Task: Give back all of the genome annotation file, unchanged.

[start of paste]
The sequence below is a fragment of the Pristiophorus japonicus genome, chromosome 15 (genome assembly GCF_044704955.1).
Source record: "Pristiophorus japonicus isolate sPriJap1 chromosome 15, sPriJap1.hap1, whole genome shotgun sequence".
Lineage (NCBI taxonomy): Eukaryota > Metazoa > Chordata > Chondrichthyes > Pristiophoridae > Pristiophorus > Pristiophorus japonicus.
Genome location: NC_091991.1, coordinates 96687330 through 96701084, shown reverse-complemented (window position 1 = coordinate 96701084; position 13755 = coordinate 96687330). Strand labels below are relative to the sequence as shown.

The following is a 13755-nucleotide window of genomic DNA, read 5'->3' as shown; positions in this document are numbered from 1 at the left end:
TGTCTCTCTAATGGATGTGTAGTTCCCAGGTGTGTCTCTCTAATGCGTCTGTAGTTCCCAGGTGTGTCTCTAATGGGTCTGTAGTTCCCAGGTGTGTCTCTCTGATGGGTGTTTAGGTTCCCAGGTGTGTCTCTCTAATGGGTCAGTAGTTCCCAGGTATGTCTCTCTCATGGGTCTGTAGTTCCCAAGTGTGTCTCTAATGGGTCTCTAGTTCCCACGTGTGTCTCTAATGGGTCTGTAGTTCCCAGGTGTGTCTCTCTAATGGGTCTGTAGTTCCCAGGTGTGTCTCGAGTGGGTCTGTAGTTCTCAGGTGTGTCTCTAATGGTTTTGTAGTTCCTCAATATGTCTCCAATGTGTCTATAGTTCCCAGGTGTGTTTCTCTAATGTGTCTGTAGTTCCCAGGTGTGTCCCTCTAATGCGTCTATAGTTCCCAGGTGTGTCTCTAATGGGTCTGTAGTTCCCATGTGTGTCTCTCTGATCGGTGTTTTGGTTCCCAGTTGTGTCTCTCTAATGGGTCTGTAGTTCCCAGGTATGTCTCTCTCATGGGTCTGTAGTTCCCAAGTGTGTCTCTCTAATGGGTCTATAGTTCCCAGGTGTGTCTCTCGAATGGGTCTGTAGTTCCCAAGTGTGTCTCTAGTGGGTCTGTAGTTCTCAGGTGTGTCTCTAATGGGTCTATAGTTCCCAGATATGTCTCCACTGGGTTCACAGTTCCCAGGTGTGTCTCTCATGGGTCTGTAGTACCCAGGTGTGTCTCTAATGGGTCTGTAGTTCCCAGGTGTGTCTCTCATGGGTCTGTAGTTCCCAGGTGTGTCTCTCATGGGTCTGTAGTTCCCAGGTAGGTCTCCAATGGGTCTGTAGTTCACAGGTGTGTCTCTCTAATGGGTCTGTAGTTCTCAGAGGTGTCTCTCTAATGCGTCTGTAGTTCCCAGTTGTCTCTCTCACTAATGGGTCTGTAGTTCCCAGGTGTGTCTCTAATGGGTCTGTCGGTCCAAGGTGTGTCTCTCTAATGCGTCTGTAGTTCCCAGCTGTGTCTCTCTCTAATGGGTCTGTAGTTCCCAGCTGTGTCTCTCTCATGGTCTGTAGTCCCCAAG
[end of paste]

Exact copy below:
The sequence below is a fragment of the Pristiophorus japonicus genome, chromosome 15 (genome assembly GCF_044704955.1).
Source record: "Pristiophorus japonicus isolate sPriJap1 chromosome 15, sPriJap1.hap1, whole genome shotgun sequence".
Lineage (NCBI taxonomy): Eukaryota > Metazoa > Chordata > Chondrichthyes > Pristiophoridae > Pristiophorus > Pristiophorus japonicus.
Genome location: NC_091991.1, coordinates 96687330 through 96701084, shown reverse-complemented (window position 1 = coordinate 96701084; position 13755 = coordinate 96687330). Strand labels below are relative to the sequence as shown.

The following is a 13755-nucleotide window of genomic DNA, read 5'->3' as shown; positions in this document are numbered from 1 at the left end:
TGTCTCTCTAATGGATGTGTAGTTCCCAGGTGTGTCTCTCTAATGCGTCTGTAGTTCCCAGGTGTGTCTCTAATGGGTCTGTAGTTCCCAGGTGTGTCTCTCTGATGGGTGTTTAGGTTCCCAGGTGTGTCTCTCTAATGGGTCAGTAGTTCCCAGGTATGTCTCTCTCATGGGTCTGTAGTTCCCAAGTGTGTCTCTAATGGGTCTCTAGTTCCCACGTGTGTCTCTAATGGGTCTGTAGTTCCCAGGTGTGTCTCTCTAATGGGTCTGTAGTTCCCAGGTGTGTCTCGAGTGGGTCTGTAGTTCTCAGGTGTGTCTCTAATGGTTTTGTAGTTCCTCAATATGTCTCCAATGTGTCTATAGTTCCCAGGTGTGTTTCTCTAATGTGTCTGTAGTTCCCAGGTGTGTCCCTCTAATGCGTCTATAGTTCCCAGGTGTGTCTCTAATGGGTCTGTAGTTCCCATGTGTGTCTCTCTGATCGGTGTTTTGGTTCCCAGTTGTGTCTCTCTAATGGGTCTGTAGTTCCCAGGTATGTCTCTCTCATGGGTCTGTAGTTCCCAAGTGTGTCTCTCTAATGGGTCTATAGTTCCCAGGTGTGTCTCTCGAATGGGTCTGTAGTTCCCAAGTGTGTCTCTAGTGGGTCTGTAGTTCTCAGGTGTGTCTCTAATGGGTCTATAGTTCCCAGATATGTCTCCACTGGGTTCACAGTTCCCAGGTGTGTCTCTCATGGGTCTGTAGTACCCAGGTGTGTCTCTAATGGGTCTGTAGTTCCCAGGTGTGTCTCTCATGGGTCTGTAGTTCCCAGGTGTGTCTCTCATGGGTCTGTAGTTCCCAGGTAGGTCTCCAATGGGTCTGTAGTTCACAGGTGTGTCTCTCTAATGGGTCTGTAGTTCTCAGAGGTGTCTCTCTAATGCGTCTGTAGTTCCCAGTTGTCTCTCTCACTAATGGGTCTGTAGTTCCCAGGTGTGTCTCTAATGGGTCTGTCGGTCCAAGGTGTGTCTCTCTAATGCGTCTGTAGTTCCCAGCTGTGTCTCTCTCTAATGGGTCTGTAGTTCCCAGCTGTGTCTCTCTCATGGTCTGTAGTCCCCAAG